Impact of resection and systemic therapy on the survival of patients with brain metastasis of metastatic renal cell carcinoma

Impact of resection and systemic therapy on the survival of patients with brain metastasis of metastatic renal cell carcinoma

Clinical Study

DOI: 10.1007/s11060-016-2238-2

Cite this article as:
Du, Y., Pahernik, S., Hadaschik, B. et al. J Neurooncol (2016). doi:10.1007/s11060-016-2238-2

Abstract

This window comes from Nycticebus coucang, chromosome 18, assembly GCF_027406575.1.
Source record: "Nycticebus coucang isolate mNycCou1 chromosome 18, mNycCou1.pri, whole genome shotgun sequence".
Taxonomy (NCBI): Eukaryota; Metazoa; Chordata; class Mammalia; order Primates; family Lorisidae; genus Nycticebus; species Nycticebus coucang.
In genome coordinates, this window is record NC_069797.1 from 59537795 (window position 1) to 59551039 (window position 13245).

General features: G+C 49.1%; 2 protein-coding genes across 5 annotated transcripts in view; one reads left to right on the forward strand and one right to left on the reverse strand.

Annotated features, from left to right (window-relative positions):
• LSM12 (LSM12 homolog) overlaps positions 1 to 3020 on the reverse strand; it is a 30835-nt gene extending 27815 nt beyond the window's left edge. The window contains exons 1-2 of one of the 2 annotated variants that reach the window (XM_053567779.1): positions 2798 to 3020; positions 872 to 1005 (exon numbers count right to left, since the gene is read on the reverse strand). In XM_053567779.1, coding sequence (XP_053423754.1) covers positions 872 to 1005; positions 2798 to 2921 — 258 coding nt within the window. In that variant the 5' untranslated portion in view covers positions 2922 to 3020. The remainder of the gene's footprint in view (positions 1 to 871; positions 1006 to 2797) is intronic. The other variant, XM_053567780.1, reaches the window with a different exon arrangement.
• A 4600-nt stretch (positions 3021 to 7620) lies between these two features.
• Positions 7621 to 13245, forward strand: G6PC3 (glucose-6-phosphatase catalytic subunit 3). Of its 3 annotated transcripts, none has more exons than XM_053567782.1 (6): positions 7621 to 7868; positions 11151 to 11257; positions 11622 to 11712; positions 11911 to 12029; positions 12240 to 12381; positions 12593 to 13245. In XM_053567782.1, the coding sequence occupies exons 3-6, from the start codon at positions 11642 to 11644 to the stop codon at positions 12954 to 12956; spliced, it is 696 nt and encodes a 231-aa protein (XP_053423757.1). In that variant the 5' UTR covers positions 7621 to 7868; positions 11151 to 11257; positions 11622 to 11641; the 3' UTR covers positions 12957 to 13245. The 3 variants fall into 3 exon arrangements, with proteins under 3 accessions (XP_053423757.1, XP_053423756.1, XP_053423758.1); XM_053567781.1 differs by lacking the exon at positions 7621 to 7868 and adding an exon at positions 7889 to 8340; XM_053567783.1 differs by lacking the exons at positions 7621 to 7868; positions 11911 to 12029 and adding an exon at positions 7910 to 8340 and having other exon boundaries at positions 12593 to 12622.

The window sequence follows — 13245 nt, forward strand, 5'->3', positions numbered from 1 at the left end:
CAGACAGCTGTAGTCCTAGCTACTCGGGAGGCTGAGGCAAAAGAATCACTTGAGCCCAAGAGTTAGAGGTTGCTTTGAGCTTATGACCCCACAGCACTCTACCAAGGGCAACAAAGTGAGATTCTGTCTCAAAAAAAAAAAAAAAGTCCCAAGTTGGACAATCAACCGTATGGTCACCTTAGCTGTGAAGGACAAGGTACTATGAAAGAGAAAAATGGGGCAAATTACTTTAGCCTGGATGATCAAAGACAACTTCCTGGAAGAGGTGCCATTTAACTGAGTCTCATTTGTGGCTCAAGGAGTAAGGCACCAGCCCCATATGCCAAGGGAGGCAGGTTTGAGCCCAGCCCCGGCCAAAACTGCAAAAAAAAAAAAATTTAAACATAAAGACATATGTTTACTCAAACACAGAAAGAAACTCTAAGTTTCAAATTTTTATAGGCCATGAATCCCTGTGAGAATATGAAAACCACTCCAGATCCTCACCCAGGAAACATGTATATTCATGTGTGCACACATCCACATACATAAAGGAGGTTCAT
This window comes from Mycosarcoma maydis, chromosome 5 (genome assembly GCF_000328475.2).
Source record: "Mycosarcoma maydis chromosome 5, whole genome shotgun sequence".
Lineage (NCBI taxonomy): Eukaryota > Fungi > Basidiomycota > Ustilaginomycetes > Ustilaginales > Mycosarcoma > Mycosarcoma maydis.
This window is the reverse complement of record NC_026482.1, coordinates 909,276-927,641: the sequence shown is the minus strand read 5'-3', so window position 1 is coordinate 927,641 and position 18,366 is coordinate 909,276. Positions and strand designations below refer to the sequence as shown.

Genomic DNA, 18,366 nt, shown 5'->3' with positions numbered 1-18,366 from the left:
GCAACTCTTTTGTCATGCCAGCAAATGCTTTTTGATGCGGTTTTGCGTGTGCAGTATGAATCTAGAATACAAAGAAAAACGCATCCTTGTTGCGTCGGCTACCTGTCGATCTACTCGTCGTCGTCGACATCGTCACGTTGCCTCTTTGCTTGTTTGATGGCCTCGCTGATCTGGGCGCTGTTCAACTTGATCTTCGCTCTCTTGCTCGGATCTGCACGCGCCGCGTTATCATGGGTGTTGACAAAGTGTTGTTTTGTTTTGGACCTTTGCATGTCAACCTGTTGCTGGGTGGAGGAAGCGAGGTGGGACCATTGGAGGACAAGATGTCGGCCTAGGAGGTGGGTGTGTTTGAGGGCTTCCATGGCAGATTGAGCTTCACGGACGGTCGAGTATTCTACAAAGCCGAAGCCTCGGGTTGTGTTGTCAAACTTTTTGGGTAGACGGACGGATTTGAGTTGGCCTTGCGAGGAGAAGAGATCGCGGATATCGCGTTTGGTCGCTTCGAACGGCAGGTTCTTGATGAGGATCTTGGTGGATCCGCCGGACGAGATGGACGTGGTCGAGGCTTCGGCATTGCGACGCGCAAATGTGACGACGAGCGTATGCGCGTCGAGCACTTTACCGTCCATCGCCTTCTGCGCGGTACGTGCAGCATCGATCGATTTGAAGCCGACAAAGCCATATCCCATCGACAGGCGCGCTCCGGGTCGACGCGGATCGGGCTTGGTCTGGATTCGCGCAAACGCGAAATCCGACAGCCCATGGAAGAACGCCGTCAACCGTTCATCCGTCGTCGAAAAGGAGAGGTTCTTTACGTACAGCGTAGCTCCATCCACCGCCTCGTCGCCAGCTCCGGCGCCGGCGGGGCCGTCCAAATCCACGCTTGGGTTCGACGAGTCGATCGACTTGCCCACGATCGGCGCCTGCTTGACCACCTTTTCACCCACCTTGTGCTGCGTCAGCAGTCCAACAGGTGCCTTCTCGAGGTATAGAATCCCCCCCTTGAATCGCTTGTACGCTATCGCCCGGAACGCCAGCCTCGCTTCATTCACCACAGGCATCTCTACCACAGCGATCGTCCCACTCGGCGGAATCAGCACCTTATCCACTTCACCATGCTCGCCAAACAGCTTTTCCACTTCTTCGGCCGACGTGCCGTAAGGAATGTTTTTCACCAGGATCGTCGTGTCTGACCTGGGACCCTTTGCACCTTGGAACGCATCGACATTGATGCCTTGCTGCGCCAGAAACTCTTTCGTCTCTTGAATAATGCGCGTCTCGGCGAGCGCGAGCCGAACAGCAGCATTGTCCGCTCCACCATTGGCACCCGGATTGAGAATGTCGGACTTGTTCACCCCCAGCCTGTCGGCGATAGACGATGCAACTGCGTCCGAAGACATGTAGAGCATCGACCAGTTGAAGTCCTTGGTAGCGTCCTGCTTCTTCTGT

Patients with brain metastasis (BM) from renal cell carcinoma (RCC) are associated with poor prognosis. Between 1990 and 2015, data of consecutive RCC patients with BM were retrospectively analyzed from a urologic oncologic database. The treatment outcome was evaluated by overall survival (OS), which was defined as interval from initial diagnosis of BM to death or last follow-up. Statistical analyses of clinical and pathological variables were performed using Cox regression and the Kaplan–Meier method. A total of 116 RCC patients with BM were included. Median time from initial diagnosis of RCC to BM was 15.8 months (95 % CI 11.6–20.0). Median OS after diagnosis of brain metastases of the whole cohort was 5.8 months (95 % CI 4.3–7.2). On multivariate Cox regression analysis, age and histology of non-clear cell RCC were associated with poorer outcome, while targeted therapy (n = 26) (OS 9.9 months, 95 % CI 3.3–16.5) and BM resection (n = 33) (OS 24.7 months, 95 % CI 4–40) were associated with better survival. Furthermore, patients who underwent both targeted therapy and BM resection (n = 5) had the best outcome with median OS of 52.4 months. In conclusion, BM from RCC is associated with a poor oncological outcome. Furthermore, age and histology of non-clear cell RCC are risk factors for poor prognosis. Patients with resectable BM may comprise a better prognostic group. Here, a better OS for resected than unresected patients was observed, which warrants BM resection. A combined modality approach of resection and targeted therapy appears to further improve the outcome of these patients while additional radiation seems to add no benefit.

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